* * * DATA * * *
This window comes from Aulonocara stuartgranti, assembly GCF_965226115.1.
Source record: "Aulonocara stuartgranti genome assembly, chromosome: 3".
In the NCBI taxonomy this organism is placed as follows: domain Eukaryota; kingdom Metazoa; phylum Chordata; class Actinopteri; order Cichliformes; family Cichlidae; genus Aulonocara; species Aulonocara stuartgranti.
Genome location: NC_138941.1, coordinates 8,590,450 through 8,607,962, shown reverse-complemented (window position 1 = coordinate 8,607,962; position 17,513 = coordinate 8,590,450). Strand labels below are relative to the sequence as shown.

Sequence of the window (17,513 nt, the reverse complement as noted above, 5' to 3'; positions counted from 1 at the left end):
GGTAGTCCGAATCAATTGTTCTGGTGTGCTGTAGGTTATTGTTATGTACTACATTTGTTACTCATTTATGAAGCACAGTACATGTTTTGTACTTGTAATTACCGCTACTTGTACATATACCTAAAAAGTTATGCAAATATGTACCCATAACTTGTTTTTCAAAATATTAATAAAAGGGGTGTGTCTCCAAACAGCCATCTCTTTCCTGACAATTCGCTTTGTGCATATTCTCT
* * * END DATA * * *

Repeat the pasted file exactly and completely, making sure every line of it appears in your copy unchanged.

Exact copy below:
This window comes from Aulonocara stuartgranti, assembly GCF_965226115.1.
Source record: "Aulonocara stuartgranti genome assembly, chromosome: 3".
In the NCBI taxonomy this organism is placed as follows: domain Eukaryota; kingdom Metazoa; phylum Chordata; class Actinopteri; order Cichliformes; family Cichlidae; genus Aulonocara; species Aulonocara stuartgranti.
Genome location: NC_138941.1, coordinates 8,590,450 through 8,607,962, shown reverse-complemented (window position 1 = coordinate 8,607,962; position 17,513 = coordinate 8,590,450). Strand labels below are relative to the sequence as shown.

Sequence of the window (17,513 nt, the reverse complement as noted above, 5' to 3'; positions counted from 1 at the left end):
GGTAGTCCGAATCAATTGTTCTGGTGTGCTGTAGGTTATTGTTATGTACTACATTTGTTACTCATTTATGAAGCACAGTACATGTTTTGTACTTGTAATTACCGCTACTTGTACATATACCTAAAAAGTTATGCAAATATGTACCCATAACTTGTTTTTCAAAATATTAATAAAAGGGGTGTGTCTCCAAACAGCCATCTCTTTCCTGACAATTCGCTTTGTGCATATTCTCT